But despite these rather impressive plaudits, the book was rejected by four separate high school districts in upstate New York this week. The group ReconsiDer, whose membership includes doctors, judges and law enforcement officials, attempted to donate copies of the book to high school libraries in five districts. Two of them, Albany and Rochester, rejected the book outright, according to the Associated Press, two others, Buffalo and Syracuse, are reviewing the book, but are expected to reject it. Only Binghamton accepted the book.
Dave Albert, a spokesman for the Albany School District, told the AP, "It's a tough situation. We certainly don't want to censor anything. But on the other hand we want to make sure that the information is presented accurately in a non-biased way and that both sides are presented." Lynn Zimmer, an associate professor of sociology at Queens College in New York, and co-author of the book, told the AP, "We don't present marijuana as completely harmless, but the information does dispel many of the myths and exaggerations that have been promoted over the years."
A spokesman for The Lindesmith Center, a New York-based drug policy think tank and the publisher of the book, told The Week Online, "In an age where 90% of high school seniors consistently report that it is 'easy' for them to procure marijuana, the banning of this book from high school libraries represents not only an act of censorship, but an unwillingness to deal in facts on this issue at all. The veracity of the information contained in the book is unquestionable, given the reception it's gotten from the scientific community. Is it wise to shelter kids from truth, in service to a drug war ideology? Our kids are confronted with the reality of marijuana every day. Do we really think that hiding the facts from them is going to fool them? What effect do we think that has on their willingness to accept our admonitions about drugs in general?"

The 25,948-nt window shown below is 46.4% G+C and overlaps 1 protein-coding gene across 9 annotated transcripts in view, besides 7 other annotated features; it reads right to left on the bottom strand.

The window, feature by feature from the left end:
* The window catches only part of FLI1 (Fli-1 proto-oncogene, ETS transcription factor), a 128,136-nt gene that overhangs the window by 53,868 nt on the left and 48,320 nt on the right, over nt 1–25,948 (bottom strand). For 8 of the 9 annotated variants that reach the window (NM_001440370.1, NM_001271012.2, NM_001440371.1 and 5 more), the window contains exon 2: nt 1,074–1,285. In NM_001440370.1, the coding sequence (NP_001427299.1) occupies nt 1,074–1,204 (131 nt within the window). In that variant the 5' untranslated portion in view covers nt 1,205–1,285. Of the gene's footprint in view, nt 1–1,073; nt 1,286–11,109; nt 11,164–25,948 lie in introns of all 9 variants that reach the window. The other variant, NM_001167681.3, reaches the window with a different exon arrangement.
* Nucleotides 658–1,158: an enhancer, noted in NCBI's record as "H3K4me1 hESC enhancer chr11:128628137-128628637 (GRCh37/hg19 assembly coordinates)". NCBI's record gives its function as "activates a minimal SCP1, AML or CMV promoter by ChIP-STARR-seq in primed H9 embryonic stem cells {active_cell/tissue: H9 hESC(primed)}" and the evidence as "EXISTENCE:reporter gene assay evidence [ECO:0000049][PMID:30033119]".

ReconsiDer can be found on the web at http://www.reconsider.org/.
Julian Heicklen, Professor Emeritus of Chemistry at Penn State University (and a member of DRCNet), staged the second in what he claims will be a series of acts of civil disobedience last Thursday by lighting up a joint at the campus gates. Although he had never smoked marijuana prior to two weeks ago, he sees the issue involved as basic. "It's about the rights of individuals in a free society to make personal decisions without fear of violent reprisal by the state" he said. During the protest, which was sponsored by both the Centre City Libertarian Party, of which Heicklen is a member, and Smart on Crime, of which he is the founder, Professor Heicklen reclined in a lawn chair and lit up a joint in front of hundreds of supporters. Within a relatively short time, however, Heicklen was accosted by a man who was clearly unhappy with the demonstration.
"This man approached me, flashed a wallet, and said 'I want to speak with you'" Heicklen told The Week Online. "I turned away from him, at which point, without saying another word, he forcefully grabbed my wrist and took the marijuana cigarette out of my hand." That man turned out to be Ron Schrevler, chief of the campus police. "He didn't properly identify himself, he didn't place me under arrest, he didn't even cite me. What he did was attack me, and steal my property. Being a police officer doesn't entitle anyone to simply deal with issues however one sees fit. It was totally improper."
Professor Heicklen isn't taking the incident lying down. "I've filed a criminal complaint with the DA claiming assault and theft, and also a complaint with the University President. I want him prosecuted, and I want him fired."